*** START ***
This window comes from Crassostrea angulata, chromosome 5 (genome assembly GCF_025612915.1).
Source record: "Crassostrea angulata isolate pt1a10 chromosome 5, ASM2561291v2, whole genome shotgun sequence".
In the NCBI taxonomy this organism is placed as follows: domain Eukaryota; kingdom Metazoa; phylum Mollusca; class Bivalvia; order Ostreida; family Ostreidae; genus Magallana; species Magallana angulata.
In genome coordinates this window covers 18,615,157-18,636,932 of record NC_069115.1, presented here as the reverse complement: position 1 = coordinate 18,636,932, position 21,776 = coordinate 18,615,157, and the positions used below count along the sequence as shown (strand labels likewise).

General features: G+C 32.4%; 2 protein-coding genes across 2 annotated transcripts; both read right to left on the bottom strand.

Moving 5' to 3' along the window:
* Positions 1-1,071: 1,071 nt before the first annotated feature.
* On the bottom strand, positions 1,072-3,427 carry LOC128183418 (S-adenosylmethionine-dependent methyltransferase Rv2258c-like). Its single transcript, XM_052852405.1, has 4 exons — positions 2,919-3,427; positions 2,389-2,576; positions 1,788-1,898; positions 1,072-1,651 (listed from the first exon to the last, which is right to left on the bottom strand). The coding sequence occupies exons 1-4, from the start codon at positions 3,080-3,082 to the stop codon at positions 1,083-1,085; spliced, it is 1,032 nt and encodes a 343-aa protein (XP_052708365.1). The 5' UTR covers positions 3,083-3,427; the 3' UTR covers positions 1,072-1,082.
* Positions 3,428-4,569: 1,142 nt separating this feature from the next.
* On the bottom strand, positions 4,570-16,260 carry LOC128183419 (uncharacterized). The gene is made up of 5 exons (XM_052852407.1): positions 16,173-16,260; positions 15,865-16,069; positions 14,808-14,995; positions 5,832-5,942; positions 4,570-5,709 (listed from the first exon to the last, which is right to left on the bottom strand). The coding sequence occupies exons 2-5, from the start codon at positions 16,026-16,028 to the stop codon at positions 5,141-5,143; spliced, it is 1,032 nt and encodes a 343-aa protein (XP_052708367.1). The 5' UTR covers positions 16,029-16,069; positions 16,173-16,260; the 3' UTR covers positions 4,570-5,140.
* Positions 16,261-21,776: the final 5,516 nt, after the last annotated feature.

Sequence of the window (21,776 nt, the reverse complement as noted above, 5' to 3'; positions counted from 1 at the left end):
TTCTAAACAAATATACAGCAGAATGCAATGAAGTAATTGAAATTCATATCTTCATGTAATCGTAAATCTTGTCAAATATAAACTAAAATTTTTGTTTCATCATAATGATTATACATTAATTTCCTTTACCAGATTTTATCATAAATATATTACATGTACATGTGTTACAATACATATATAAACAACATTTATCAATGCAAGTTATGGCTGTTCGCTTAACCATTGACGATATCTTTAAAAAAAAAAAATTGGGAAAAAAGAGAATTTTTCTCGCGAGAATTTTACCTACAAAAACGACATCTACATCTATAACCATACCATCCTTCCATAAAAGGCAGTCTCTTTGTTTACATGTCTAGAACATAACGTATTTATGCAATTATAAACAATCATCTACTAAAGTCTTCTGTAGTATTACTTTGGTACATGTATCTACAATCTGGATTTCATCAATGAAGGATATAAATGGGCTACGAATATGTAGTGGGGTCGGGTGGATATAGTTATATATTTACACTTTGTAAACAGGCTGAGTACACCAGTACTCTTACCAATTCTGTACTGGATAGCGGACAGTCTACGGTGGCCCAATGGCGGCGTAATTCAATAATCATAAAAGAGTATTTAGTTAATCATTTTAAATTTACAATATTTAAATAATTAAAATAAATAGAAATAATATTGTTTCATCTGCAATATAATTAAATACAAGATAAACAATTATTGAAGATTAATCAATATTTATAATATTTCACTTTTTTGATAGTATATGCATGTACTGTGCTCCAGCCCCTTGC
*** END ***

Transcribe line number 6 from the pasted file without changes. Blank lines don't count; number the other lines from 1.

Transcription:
Moving 5' to 3' along the window: